A conversation with a mechanic some time ago, shed some light on these petcocks. He explained that these petcocks need a vacuum from the engine crankcase in order to open up the valve to allow fuel to flow to the carb(s). The problem is, when an engine sits for a long time, the oil from the pistons seeps down into the crankcase ( normal), but now the rings are dry so when you turn the engine over, the lack of oil means that the compression is way low, as oil not only lubricates the piston rings but also helps seal it, thus increasing the compression. Low compression means low crankcase vacuum=vacuum fuel valve not opening fully= low fuel volume.
So in other words, vacuum fuel petcocks= bad idea.

Hope some of this info helps you.

Peter
« Last Edit: June 25, 2017, 10:44:40 PM by petemoss »
2015 Symba 100
2015 Suzuki 650 V-Strom
Some past rides.....
2015 Haley Lowrider
2007 Moto Guzzi California Vintage
2008 Moto Guzzi Norge
2011 Royal Enfield Classic 500
2012 Suzuki DL1000 V-Stom
2012 Harley Switchback converted to Trike
2006 Harley Streetglide
2014 Suzuki DR650 and much more

hobo

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Re: Working through the symptoms
« Reply #8 on: June 25, 2017, 11:19:12 PM »
Yeah, that's all quite helpful, thanks Peter. Especially the bit about an engine that has sat for awhile drying out the rings, resulting in a low compression reading.

Question: what kind of petcock did you replace the vacuum one with? I know you said a manual one, but is there a specific make/model you can recall? Did you pull the vacuum one completely?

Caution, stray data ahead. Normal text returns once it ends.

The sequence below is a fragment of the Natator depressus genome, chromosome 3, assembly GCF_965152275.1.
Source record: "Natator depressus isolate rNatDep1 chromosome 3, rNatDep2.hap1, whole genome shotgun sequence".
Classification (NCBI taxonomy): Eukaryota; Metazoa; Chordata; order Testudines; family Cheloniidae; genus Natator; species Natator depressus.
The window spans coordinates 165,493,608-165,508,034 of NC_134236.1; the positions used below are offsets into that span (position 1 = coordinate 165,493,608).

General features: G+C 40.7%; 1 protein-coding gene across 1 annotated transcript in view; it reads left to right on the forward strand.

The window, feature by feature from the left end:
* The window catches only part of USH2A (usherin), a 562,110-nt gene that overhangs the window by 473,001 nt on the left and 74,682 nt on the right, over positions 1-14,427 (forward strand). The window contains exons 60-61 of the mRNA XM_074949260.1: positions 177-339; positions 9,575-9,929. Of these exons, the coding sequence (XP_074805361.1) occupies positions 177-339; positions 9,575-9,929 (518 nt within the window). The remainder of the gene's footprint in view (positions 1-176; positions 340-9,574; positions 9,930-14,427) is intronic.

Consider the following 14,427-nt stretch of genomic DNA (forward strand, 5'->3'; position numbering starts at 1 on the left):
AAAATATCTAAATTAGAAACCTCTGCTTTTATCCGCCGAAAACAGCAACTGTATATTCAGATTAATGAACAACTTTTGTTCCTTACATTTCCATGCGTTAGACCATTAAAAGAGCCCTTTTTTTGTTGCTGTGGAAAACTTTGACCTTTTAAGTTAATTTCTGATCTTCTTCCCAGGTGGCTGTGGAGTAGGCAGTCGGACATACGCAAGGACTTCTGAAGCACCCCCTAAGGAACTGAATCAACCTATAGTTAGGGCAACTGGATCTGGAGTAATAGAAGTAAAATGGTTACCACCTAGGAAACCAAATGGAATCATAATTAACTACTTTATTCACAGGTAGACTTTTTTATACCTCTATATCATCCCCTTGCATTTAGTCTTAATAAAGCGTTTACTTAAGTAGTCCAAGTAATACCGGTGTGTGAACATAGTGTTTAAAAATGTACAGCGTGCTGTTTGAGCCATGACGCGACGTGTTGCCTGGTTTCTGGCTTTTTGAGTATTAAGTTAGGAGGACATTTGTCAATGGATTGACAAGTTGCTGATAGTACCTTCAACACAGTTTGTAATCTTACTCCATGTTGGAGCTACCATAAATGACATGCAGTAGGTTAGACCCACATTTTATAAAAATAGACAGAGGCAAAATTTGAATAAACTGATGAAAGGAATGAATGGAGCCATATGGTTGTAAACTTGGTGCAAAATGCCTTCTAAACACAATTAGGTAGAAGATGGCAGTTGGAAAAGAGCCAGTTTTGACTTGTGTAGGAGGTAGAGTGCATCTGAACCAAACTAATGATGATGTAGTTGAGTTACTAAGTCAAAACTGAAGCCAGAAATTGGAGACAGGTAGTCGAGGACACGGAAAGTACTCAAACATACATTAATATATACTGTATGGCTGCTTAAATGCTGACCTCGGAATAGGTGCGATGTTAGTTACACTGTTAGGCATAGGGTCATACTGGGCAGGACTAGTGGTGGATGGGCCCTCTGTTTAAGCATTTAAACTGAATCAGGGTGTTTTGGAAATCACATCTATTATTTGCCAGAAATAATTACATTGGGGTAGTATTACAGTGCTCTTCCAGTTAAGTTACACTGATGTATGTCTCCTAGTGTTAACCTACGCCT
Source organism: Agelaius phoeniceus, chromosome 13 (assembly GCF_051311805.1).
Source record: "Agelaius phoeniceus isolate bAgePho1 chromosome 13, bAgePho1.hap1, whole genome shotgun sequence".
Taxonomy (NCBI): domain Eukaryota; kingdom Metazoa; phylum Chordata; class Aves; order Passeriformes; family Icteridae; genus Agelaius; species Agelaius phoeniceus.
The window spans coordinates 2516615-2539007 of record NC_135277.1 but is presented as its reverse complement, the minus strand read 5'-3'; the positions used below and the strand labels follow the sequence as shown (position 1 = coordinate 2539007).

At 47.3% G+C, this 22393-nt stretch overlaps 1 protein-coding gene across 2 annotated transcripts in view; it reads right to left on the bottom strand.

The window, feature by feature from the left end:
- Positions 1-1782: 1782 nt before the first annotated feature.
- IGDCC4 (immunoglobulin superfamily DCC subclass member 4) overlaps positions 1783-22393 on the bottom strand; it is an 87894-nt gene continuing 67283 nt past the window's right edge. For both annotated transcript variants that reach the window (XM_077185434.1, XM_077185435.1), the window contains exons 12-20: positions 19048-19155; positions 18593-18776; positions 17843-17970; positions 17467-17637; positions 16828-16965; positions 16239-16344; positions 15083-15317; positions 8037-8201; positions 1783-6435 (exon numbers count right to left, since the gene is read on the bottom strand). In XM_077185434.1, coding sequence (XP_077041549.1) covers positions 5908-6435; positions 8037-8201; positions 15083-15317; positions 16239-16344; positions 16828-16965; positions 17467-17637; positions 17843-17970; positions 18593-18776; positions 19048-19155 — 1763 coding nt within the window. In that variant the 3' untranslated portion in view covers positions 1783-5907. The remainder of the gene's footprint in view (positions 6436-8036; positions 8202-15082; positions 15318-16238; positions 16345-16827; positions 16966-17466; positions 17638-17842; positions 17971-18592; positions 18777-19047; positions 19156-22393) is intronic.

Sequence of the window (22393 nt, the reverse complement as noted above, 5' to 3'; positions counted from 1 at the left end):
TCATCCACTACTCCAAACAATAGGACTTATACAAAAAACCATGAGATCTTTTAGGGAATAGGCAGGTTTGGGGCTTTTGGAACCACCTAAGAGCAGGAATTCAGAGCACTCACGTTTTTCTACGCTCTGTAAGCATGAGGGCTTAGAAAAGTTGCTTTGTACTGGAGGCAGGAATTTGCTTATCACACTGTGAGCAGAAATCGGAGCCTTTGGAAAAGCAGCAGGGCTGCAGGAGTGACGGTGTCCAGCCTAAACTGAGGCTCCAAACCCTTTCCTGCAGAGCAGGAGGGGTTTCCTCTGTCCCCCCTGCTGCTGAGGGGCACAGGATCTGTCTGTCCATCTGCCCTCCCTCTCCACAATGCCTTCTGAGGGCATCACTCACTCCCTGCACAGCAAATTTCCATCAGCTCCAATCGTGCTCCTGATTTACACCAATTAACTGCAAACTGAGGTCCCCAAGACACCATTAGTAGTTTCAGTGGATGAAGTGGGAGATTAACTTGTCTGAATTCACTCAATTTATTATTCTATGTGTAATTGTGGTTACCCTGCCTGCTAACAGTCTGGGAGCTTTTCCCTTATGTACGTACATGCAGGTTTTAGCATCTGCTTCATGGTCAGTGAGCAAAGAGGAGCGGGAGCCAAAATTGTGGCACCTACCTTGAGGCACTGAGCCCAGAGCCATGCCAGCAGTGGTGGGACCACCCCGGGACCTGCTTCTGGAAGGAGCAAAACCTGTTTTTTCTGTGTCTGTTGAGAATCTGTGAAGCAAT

petemoss

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Re: Working through the symptoms
« Reply #9 on: June 26, 2017, 06:10:48 AM »
Hobo, I picked a generic online fuel petcock at Napa Auto parts in the small engine parts area. Mainly used on lawnmower engines.
As far as removing the vacuum one from the fuel tank, I removed the tank and then the valve ( it will unthread from the bottom), then I purchased a 1/4" barbed fitting which has a male thread at one end. I ran a thread cutting tap into the hole at the bottom of the tank and screwed in the barb fitting. Then ran the fuel hose back to the carb. I installed the new petcock near the factory fuel filter so that I can access it with the side cover in place. I did post some pictures a while back. Maybe search through my threads to find them. I'm off to work right now so I won't be able to post any pics until tonight
2015 Symba 100
2015 Suzuki 650 V-Strom
Some past rides.....
2015 Haley Lowrider
2007 Moto Guzzi California Vintage
2008 Moto Guzzi Norge
2011 Royal Enfield Classic 500
2012 Suzuki DL1000 V-Stom
2012 Harley Switchback converted to Trike
2006 Harley Streetglide
2014 Suzuki DR650 and much more

hobo

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Re: Working through the symptoms
« Reply #10 on: June 26, 2017, 03:00:03 PM »
That's pretty clear, thanks.

hobo

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Re: Working through the symptoms
« Reply #11 on: July 02, 2017, 09:18:54 PM »
Is there a way to remove the petcock WITHOUT removing the fuel tank? Seems like a lot of stuff that has to come off to remove the tank, like the shocks, which the manual says the rubber bushings will be ruined if I remove...?
« Last Edit: July 05, 2017, 03:11:14 PM by hobo »